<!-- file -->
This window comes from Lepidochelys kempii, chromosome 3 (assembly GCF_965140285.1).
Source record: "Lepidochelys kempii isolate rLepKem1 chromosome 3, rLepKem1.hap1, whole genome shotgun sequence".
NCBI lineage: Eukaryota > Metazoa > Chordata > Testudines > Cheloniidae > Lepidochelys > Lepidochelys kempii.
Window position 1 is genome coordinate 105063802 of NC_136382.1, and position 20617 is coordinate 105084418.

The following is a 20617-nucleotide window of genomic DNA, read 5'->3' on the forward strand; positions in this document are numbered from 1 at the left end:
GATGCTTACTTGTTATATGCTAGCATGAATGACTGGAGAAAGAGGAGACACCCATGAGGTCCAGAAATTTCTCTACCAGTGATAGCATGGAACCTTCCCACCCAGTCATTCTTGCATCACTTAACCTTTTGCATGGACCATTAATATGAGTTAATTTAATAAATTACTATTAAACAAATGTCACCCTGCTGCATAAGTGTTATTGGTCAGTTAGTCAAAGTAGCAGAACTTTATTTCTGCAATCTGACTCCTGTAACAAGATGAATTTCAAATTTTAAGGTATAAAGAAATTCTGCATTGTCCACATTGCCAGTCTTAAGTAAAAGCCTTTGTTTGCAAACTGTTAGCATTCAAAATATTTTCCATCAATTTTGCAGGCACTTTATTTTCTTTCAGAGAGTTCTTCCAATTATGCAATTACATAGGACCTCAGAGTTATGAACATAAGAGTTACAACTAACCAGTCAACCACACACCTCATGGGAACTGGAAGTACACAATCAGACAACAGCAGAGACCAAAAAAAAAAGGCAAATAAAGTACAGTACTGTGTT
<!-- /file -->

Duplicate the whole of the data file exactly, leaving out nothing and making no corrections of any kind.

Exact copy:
This window comes from Lepidochelys kempii, chromosome 3 (assembly GCF_965140285.1).
Source record: "Lepidochelys kempii isolate rLepKem1 chromosome 3, rLepKem1.hap1, whole genome shotgun sequence".
NCBI lineage: Eukaryota > Metazoa > Chordata > Testudines > Cheloniidae > Lepidochelys > Lepidochelys kempii.
Window position 1 is genome coordinate 105063802 of NC_136382.1, and position 20617 is coordinate 105084418.

The following is a 20617-nucleotide window of genomic DNA, read 5'->3' on the forward strand; positions in this document are numbered from 1 at the left end:
GATGCTTACTTGTTATATGCTAGCATGAATGACTGGAGAAAGAGGAGACACCCATGAGGTCCAGAAATTTCTCTACCAGTGATAGCATGGAACCTTCCCACCCAGTCATTCTTGCATCACTTAACCTTTTGCATGGACCATTAATATGAGTTAATTTAATAAATTACTATTAAACAAATGTCACCCTGCTGCATAAGTGTTATTGGTCAGTTAGTCAAAGTAGCAGAACTTTATTTCTGCAATCTGACTCCTGTAACAAGATGAATTTCAAATTTTAAGGTATAAAGAAATTCTGCATTGTCCACATTGCCAGTCTTAAGTAAAAGCCTTTGTTTGCAAACTGTTAGCATTCAAAATATTTTCCATCAATTTTGCAGGCACTTTATTTTCTTTCAGAGAGTTCTTCCAATTATGCAATTACATAGGACCTCAGAGTTATGAACATAAGAGTTACAACTAACCAGTCAACCACACACCTCATGGGAACTGGAAGTACACAATCAGACAACAGCAGAGACCAAAAAAAAAAGGCAAATAAAGTACAGTACTGTGTT